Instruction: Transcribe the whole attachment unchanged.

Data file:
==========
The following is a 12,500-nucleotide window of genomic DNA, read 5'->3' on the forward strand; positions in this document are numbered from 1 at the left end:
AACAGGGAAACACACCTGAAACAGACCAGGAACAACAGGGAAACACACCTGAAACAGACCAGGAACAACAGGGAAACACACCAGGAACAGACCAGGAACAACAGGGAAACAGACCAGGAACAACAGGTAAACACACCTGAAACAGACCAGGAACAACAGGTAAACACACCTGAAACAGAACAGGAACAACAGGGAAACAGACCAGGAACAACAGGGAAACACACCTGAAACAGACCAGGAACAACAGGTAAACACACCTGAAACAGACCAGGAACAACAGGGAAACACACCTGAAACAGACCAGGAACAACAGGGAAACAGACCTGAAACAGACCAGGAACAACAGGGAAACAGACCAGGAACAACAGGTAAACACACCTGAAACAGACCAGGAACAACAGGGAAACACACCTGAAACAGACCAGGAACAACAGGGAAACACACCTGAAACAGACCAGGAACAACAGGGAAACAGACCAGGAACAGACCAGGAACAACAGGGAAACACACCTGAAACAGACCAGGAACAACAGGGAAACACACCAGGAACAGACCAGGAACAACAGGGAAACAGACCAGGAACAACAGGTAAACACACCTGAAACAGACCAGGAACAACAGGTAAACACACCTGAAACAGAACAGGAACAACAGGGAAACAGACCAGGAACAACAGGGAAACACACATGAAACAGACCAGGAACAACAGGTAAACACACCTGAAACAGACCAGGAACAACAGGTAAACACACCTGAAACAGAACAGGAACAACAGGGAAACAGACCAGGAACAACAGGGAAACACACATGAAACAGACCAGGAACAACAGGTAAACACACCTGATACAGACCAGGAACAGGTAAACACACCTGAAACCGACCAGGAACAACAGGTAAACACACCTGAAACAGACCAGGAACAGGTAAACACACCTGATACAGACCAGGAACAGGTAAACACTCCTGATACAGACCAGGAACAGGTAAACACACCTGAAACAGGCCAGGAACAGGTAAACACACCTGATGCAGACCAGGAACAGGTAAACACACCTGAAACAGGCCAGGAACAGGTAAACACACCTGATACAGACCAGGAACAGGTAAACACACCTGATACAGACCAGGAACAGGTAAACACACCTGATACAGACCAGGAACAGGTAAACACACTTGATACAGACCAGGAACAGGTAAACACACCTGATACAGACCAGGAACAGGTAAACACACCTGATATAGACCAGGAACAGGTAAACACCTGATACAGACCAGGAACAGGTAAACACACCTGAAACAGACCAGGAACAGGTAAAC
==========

The following is a 12,500-nucleotide window of genomic DNA, read 5'->3' on the forward strand; positions in this document are numbered from 1 at the left end:
AACAGGGAAACACACCTGAAACAGACCAGGAACAACAGGGAAACACACCTGAAACAGACCAGGAACAACAGGGAAACACACCAGGAACAGACCAGGAACAACAGGGAAACAGACCAGGAACAACAGGTAAACACACCTGAAACAGACCAGGAACAACAGGTAAACACACCTGAAACAGAACAGGAACAACAGGGAAACAGACCAGGAACAACAGGGAAACACACCTGAAACAGACCAGGAACAACAGGTAAACACACCTGAAACAGACCAGGAACAACAGGGAAACACACCTGAAACAGACCAGGAACAACAGGGAAACAGACCTGAAACAGACCAGGAACAACAGGGAAACAGACCAGGAACAACAGGTAAACACACCTGAAACAGACCAGGAACAACAGGGAAACACACCTGAAACAGACCAGGAACAACAGGGAAACACACCTGAAACAGACCAGGAACAACAGGGAAACAGACCAGGAACAGACCAGGAACAACAGGGAAACACACCTGAAACAGACCAGGAACAACAGGGAAACACACCAGGAACAGACCAGGAACAACAGGGAAACAGACCAGGAACAACAGGTAAACACACCTGAAACAGACCAGGAACAACAGGTAAACACACCTGAAACAGAACAGGAACAACAGGGAAACAGACCAGGAACAACAGGGAAACACACATGAAACAGACCAGGAACAACAGGTAAACACACCTGAAACAGACCAGGAACAACAGGTAAACACACCTGAAACAGAACAGGAACAACAGGGAAACAGACCAGGAACAACAGGGAAACACACATGAAACAGACCAGGAACAACAGGTAAACACACCTGATACAGACCAGGAACAGGTAAACACACCTGAAACCGACCAGGAACAACAGGTAAACACACCTGAAACAGACCAGGAACAGGTAAACACACCTGATACAGACCAGGAACAGGTAAACACTCCTGATACAGACCAGGAACAGGTAAACACACCTGAAACAGGCCAGGAACAGGTAAACACACCTGATGCAGACCAGGAACAGGTAAACACACCTGAAACAGGCCAGGAACAGGTAAACACACCTGATACAGACCAGGAACAGGTAAACACACCTGATACAGACCAGGAACAGGTAAACACACCTGATACAGACCAGGAACAGGTAAACACACTTGATACAGACCAGGAACAGGTAAACACACCTGATACAGACCAGGAACAGGTAAACACACCTGATATAGACCAGGAACAGGTAAACACCTGATACAGACCAGGAACAGGTAAACACACCTGAAACAGACCAGGAACAGGTAAAC